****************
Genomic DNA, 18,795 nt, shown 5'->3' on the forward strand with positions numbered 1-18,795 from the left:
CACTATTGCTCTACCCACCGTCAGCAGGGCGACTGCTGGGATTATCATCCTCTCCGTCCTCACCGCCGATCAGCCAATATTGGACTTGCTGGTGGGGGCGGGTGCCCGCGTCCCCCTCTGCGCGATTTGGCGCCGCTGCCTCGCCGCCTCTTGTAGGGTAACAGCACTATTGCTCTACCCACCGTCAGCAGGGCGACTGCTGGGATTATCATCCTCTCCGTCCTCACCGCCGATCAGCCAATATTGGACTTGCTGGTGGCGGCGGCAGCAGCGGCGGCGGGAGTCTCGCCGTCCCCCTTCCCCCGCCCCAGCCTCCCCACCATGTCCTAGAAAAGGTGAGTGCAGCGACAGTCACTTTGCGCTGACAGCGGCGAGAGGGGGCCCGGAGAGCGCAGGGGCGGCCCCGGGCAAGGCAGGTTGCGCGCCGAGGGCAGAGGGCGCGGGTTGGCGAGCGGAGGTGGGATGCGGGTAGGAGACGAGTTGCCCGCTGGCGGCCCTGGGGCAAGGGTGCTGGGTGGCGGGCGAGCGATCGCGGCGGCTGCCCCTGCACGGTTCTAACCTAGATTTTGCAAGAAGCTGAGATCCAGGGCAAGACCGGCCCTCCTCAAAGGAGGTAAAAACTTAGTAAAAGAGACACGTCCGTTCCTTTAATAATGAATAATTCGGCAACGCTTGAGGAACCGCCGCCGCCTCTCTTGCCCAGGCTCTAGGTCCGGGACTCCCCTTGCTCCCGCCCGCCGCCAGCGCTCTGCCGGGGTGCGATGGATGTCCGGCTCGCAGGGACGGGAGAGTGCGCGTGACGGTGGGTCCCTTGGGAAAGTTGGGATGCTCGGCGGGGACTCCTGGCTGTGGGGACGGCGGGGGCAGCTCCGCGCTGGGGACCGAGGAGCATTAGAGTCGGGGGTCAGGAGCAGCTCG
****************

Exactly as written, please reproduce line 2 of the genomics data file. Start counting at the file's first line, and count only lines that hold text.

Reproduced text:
CACTATTGCTCTACCCACCGTCAGCAGGGCGACTGCTGGGATTATCATCCTCTCCGTCCTCACCGCCGATCAGCCAATATTGGACTTGCTGGTGGGGGCGGGTGCCCGCGTCCCCCTCTGCGCGATTTGGCGCCGCTGCCTCGCCGCCTCTTGTAGGGTAACAGCACTATTGCTCTACCCACCGTCAGCAGGGCGACTGCTGGGATTATCATCCTCTCCGTCCTCACCGCCGATCAGCCAATATTGGACTTGCTGGTGGCGGCGGCAGCAGCGGCGGCGGGAGTCTCGCCGTCCCCCTTCCCCCGCCCCAGCCTCCCCACCATGTCCTAGAAAAGGTGAGTGCAGCGACAGTCACTTTGCGCTGACAGCGGCGAGAGGGGGCCCGGAGAGCGCAGGGGCGGCCCCGGGCAAGGCAGGTTGCGCGCCGAGGGCAGAGGGCGCGGGTTGGCGAGCGGAGGTGGGATGCGGGTAGGAGACGAGTTGCCCGCTGGCGGCCCTGGGGCAAGGGTGCTGGGTGGCGGGCGAGCGATCGCGGCGGCTGCCCCTGCACGGTTCTAACCTAGATTTTGCAAGAAGCTGAGATCCAGGGCAAGACCGGCCCTCCTCAAAGGAGGTAAAAACTTAGTAAAAGAGACACGTCCGTTCCTTTAATAATGAATAATTCGGCAACGCTTGAGGAACCGCCGCCGCCTCTCTTGCCCAGGCTCTAGGTCCGGGACTCCCCTTGCTCCCGCCCGCCGCCAGCGCTCTGCCGGGGTGCGATGGATGTCCGGCTCGCAGGGACGGGAGAGTGCGCGTGACGGTGGGTCCCTTGGGAAAGTTGGGATGCTCGGCGGGGACTCCTGGCTGTGGGGACGGCGGGGGCAGCTCCGCGCTGGGGACCGAGGAGCATTAGAGTCGGGGGTCAGGAGCAGCTCG